Here is something that you may not think about often enough: Taking losses.
Its something that every rookie trader must learn to do — and all of the TBTF banks refuse to do. Even sovereign nations seem unwilling to accept this simple fact of financial life.
There will be losses. How you handle them determines your fortune, your fate and your future.
Seeing how people handle losses is revealing of their character and integrity. Hiding losses is what rogue traders do. Its also what rogue banks do, and apparently, rogue nations.
$2.3 Billion in losses hidden from UBS sights by a rogue trader is chicken feed. But ponder how many $100s of billions of dollars in mortgage losses are hidden from view? The real rogues are America’s largest banks, and their enablers in Congress. .
When the TBTF banks (via their purchased Congressman) forced the Financial Accounting Standards Board to pass a rule allowing them to hide their mortgage losses — FASB 157 — it showed the dishonest nature of these entities. It was revealing of the lack of integrity of all of the institutions involved — from Congress to the banks to FASB.
When Bear Stearns first began to wobble in 2007, the initial error in this era of bailouts was in rescuing their bondholders. Instead, in 2008, they should have been forced to take the loss.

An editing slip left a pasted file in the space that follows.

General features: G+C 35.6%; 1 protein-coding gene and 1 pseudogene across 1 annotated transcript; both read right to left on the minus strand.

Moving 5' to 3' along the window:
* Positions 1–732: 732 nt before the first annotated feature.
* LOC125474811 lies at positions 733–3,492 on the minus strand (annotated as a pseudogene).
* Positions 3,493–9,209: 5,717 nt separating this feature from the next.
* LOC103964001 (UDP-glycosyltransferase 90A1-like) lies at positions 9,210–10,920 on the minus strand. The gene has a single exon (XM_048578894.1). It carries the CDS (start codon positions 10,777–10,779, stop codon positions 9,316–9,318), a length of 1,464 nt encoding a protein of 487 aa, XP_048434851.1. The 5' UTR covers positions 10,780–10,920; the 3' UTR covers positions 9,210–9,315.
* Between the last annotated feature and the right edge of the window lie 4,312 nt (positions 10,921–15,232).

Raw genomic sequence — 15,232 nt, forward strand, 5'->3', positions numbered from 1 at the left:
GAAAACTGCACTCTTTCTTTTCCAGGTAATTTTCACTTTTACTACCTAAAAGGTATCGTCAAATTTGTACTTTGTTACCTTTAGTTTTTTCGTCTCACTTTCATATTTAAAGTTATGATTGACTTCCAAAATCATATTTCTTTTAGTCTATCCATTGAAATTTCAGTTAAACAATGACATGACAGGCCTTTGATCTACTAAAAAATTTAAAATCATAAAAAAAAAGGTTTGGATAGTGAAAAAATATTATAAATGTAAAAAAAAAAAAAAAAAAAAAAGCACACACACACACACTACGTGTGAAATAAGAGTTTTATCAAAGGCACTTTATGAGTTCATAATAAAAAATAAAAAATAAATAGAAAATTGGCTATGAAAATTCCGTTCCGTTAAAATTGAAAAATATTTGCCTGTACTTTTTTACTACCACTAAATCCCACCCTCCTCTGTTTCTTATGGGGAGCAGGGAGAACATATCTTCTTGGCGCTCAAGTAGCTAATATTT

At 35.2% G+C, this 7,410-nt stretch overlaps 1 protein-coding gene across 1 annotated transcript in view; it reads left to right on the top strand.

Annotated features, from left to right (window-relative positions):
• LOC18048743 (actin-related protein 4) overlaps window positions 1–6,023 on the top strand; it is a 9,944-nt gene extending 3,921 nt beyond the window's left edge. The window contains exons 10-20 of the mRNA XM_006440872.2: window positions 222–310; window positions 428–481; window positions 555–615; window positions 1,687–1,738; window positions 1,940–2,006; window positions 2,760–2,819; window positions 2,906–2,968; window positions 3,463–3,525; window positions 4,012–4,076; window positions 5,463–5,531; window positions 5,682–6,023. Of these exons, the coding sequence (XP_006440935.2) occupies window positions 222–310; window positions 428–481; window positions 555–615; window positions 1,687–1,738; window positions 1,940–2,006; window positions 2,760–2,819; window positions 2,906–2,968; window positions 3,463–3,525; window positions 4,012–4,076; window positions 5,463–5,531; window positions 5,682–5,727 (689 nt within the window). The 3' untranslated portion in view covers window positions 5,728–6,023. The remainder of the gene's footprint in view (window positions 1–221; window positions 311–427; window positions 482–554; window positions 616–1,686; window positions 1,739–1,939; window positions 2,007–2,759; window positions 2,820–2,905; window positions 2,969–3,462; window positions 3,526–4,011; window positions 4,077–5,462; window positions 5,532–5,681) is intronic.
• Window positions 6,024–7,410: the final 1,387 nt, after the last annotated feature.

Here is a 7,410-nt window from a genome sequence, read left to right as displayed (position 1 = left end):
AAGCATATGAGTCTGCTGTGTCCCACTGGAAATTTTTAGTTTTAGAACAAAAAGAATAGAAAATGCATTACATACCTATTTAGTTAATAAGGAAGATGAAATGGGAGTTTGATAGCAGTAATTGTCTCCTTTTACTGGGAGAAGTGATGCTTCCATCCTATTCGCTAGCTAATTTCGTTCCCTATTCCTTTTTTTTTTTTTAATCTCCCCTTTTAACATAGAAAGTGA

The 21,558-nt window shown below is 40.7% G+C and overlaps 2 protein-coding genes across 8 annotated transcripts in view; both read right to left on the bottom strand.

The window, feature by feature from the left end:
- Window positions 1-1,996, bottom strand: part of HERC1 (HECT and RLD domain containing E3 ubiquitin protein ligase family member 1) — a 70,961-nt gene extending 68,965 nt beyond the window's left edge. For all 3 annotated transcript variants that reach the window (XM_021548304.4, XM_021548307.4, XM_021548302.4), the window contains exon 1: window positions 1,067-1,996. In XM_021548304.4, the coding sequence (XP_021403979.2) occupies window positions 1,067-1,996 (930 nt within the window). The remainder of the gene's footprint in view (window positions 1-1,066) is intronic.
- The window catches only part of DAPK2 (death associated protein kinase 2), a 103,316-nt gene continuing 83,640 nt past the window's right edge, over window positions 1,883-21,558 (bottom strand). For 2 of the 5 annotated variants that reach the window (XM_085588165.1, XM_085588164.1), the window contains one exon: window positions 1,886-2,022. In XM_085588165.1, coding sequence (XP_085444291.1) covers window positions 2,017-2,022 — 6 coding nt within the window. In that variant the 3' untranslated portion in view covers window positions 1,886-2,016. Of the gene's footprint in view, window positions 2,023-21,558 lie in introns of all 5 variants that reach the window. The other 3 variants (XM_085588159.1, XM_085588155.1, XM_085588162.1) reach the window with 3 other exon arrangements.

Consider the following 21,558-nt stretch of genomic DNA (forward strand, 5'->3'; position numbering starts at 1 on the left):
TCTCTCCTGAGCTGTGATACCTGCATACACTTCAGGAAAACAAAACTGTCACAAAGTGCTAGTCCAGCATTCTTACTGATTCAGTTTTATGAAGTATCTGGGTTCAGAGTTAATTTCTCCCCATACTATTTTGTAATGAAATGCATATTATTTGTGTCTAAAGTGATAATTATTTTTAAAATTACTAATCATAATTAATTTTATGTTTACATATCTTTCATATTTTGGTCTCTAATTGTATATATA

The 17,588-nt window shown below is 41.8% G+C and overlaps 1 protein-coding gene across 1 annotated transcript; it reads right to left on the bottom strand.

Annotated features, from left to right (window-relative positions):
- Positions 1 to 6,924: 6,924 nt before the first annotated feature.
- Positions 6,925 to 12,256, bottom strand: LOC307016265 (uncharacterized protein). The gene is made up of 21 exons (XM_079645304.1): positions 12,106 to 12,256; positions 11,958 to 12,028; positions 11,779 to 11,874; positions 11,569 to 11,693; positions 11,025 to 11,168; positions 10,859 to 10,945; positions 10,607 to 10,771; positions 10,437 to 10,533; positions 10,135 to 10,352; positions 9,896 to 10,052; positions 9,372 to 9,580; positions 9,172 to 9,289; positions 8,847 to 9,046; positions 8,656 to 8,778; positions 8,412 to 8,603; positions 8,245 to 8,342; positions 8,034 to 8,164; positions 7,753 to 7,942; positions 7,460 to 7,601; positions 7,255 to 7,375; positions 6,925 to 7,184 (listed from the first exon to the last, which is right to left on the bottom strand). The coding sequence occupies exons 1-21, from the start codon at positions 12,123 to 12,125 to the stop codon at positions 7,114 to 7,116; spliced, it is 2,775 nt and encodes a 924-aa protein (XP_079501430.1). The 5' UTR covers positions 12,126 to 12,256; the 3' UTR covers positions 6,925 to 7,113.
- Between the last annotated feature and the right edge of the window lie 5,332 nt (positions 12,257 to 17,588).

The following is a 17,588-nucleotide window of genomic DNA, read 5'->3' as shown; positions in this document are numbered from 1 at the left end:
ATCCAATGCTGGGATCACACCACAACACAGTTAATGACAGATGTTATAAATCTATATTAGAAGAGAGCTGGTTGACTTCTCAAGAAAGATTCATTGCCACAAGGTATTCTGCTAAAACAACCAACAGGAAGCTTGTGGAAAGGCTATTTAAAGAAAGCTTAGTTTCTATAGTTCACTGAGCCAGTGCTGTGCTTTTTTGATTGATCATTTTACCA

Its the same for creditors of Citi, Bank of America et. al. — instead of rescue packages, their creditors should have had to take the loss.
Mortgage delinquencies growing? More and more defaults in the pipeline? We can extend & pretend, or we can take the loss.
Note that via the FDIC, some bank lenders did take the loss. Washington Mutual’s collapse led it to being bought by JPM. Wells Fargo picked up Wachovia. Other examples abound, In each case where losses were forced to be realized, we ended up with a healthier few banks, and no moral hazard.
Zombie banks get created when they do not take the loss.
Now we have the European crisis, wherein all of the parties involved refuse to (say it with me) take the loss.
Greek debt piling up? You can restructure, renegotiate, reneg, or you can take the loss. Portugal’s balance sheet a problem? Well, the ECB can kick the can down the road, or they can force lenders to take the loss.
The model for not taking the loss has to be Japan. Look at their stock market since 1989 and you will see the net result of not taking the loss. The Japanese have suffered through lost decades as a result of their refusal to take any write-downs, propping up their Keiretsu.
Until we purge the bad debt from the financial system, we will be stuck with a long and painful de-leveraging.
Please, won’t someone in Washington or Brussels or Tokyo understand the importance of this simple trading rule? Take The Loss already!
This post originally appeared at The Big Picture and is reproduced with permission.